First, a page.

One of the joys of my time in Eastern Europe was the ability to drink in public. Window shopping and train riding are greatly enhanced by sipping spirits.
Yes, some people took advantage of the freedom. But if you’re the type of person who gets drunk on a sidewalk, the threat of Johnny Law likely never stopped you in the first place.
Open container laws allow adults to legally imbibe outside the confines of private spaces. We can smoke in a park; why can’t we drink?
The Texas Legislature is more comfortable with the idea of residents walking around with exposed weapons than open containers of alcohol.
So when I heard the Texas Legislature would consider a bill in January to allow open carry, I was elated.
I’d love to pop open a cold one on the TRE or wander through the West End with a glass of wine. 2013 was looking all right in my book.
Except the bill isn’t about booze — it’s about guns.
Somehow, the Texas Legislature is more comfortable with the idea of residents walking around with exposed weapons than open containers of alcohol. I’m not angling to take away someone’s right to carry a gun. Knock yourself out, cowboy.
But a weapon’s lack of concealment is actually a safety issue, unlike the visibility of my Pinot Grigio. If a gun isn’t tucked away, it’s more likely to dislodge or discharge. Worst-case scenario with my wine is a spilled glass.
A weapon’s lack of concealment is actually a safety issue, unlike the visibility of my Pinot Grigio.
Don’t believe me? Try this on for size: In 2010, the New Hampshire Legislature voted to allow lawmakers to carry weapons in the state house.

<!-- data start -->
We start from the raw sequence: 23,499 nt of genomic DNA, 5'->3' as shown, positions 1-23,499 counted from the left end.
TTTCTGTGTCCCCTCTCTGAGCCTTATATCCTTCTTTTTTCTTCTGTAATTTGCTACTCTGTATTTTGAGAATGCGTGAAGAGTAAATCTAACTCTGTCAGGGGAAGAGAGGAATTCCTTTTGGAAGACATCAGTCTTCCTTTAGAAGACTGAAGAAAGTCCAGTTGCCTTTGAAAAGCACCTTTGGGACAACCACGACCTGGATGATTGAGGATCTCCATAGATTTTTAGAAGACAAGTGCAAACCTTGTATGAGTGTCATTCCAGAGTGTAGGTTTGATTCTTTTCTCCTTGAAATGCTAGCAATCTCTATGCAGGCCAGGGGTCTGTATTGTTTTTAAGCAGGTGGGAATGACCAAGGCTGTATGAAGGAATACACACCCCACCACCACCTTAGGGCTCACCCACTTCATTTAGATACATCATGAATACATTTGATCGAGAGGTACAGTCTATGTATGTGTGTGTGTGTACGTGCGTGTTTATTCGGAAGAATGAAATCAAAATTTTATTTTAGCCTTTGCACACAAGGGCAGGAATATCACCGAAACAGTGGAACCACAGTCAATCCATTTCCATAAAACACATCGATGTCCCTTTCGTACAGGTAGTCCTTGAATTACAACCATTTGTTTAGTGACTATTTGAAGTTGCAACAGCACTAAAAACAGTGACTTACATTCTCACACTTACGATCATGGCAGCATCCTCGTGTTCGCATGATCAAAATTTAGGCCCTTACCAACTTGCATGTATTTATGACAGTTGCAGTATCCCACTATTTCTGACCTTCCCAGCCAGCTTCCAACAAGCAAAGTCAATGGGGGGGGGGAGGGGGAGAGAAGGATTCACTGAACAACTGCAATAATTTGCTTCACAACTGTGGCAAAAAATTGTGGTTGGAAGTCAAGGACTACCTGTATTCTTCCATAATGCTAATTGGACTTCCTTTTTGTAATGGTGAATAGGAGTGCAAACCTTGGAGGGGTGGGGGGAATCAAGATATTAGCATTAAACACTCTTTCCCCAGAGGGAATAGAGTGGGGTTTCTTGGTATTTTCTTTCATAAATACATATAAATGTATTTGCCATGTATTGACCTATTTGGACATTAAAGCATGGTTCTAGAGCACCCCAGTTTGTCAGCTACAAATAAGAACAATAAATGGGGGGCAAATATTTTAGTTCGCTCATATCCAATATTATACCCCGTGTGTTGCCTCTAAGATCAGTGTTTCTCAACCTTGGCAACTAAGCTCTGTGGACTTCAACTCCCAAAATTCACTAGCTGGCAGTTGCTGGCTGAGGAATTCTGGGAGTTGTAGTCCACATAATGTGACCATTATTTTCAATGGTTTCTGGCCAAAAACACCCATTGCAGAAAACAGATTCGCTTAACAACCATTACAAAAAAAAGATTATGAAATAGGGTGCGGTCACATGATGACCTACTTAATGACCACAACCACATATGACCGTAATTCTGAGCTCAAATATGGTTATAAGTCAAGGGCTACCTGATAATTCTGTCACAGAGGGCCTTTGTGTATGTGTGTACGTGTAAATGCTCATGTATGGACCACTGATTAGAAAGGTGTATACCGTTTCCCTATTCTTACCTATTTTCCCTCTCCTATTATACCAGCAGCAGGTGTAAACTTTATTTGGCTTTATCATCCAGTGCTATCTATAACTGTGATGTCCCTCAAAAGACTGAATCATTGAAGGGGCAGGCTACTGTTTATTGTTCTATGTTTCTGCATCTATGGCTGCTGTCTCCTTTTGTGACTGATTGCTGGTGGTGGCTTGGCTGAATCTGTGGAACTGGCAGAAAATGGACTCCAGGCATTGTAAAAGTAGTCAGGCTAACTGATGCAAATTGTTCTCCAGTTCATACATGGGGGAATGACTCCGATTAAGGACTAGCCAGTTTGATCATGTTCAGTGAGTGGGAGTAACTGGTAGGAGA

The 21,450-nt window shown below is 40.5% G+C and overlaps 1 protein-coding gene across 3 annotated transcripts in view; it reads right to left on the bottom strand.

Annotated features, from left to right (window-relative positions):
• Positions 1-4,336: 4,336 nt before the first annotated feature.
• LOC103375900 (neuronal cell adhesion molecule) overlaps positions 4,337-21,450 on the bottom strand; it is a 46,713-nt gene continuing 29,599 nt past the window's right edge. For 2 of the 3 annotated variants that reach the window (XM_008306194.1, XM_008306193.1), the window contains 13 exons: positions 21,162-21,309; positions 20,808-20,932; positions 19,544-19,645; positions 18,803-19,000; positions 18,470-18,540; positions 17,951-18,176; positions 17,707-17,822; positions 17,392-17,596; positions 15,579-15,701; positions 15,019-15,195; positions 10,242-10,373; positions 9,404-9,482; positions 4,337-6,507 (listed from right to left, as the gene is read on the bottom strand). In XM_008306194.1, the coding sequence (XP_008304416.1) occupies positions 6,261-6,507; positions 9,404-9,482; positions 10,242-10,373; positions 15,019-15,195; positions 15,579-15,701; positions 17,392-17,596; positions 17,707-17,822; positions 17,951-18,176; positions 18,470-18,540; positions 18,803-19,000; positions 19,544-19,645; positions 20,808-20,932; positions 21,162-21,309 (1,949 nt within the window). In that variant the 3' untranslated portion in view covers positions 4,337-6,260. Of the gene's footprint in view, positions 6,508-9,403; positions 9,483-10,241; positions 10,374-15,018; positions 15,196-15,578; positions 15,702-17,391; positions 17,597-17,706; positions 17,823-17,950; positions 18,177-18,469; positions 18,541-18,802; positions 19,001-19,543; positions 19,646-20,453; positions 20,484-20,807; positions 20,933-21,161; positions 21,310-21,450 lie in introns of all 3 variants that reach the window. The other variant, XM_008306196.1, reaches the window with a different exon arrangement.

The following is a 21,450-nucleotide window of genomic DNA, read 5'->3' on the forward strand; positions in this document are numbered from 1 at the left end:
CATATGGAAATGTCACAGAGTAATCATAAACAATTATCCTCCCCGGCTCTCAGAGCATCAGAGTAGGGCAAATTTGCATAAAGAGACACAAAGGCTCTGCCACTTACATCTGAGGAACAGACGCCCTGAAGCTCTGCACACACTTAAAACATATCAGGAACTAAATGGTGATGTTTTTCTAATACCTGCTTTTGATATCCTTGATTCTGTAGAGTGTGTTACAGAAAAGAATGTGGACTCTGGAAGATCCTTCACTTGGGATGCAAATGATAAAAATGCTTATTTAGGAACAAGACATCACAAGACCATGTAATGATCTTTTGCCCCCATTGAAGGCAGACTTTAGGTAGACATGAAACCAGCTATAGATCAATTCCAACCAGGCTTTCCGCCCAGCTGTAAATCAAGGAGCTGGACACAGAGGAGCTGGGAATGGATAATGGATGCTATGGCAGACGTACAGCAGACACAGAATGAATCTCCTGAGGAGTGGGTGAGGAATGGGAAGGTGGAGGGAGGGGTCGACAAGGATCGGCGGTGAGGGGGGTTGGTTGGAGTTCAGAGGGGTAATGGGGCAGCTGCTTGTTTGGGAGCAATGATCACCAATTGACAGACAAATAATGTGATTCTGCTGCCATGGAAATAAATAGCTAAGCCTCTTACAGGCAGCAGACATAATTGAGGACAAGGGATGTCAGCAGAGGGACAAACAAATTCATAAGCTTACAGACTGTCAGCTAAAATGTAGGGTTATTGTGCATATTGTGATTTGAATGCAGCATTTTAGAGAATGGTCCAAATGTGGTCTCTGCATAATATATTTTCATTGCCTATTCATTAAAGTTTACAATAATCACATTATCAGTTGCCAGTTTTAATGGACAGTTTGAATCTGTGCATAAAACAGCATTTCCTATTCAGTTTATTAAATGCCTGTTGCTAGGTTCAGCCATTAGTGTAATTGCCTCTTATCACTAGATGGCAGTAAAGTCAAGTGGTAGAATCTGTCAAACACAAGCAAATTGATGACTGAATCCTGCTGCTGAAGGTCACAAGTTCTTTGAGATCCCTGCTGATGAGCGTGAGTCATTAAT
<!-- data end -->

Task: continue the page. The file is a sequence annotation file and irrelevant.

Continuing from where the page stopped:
Since doing so, a number of guns have ended up, unattended, on the floor of that same government building.
As recounted in an episode of “This American Life,” Rep. Kyle Tasker dropped his gun during a public safety committee hearing. Another lawmaker admitted that his weapon — holster and all — fell off his person outside the state house.
When asked about his dropping his gun, which for the record did not discharge, Tasker was nonplussed.
“All I could think was, ‘Yeah, that was bound to happen one of these days,’” Tasker told reporter Sarah Koenig. “I come here too often for that not to have happened.”
Yes, 44 states already allow some form of open carry. But those states aren’t Texas, where about half a million people are licensed to carry a gun. Granted, that is less than 2 percent of the state population. It’s still 461,724 people packing heat.
There’s also the power of suggestion. Just as my ice cold Woodchuck Cider might cause a passerby to salivate during summer, so too could the sight of a gleaming Glock 9 entice more people to gun ownership.
I’d much prefer the proliferation of pale ales than pistols.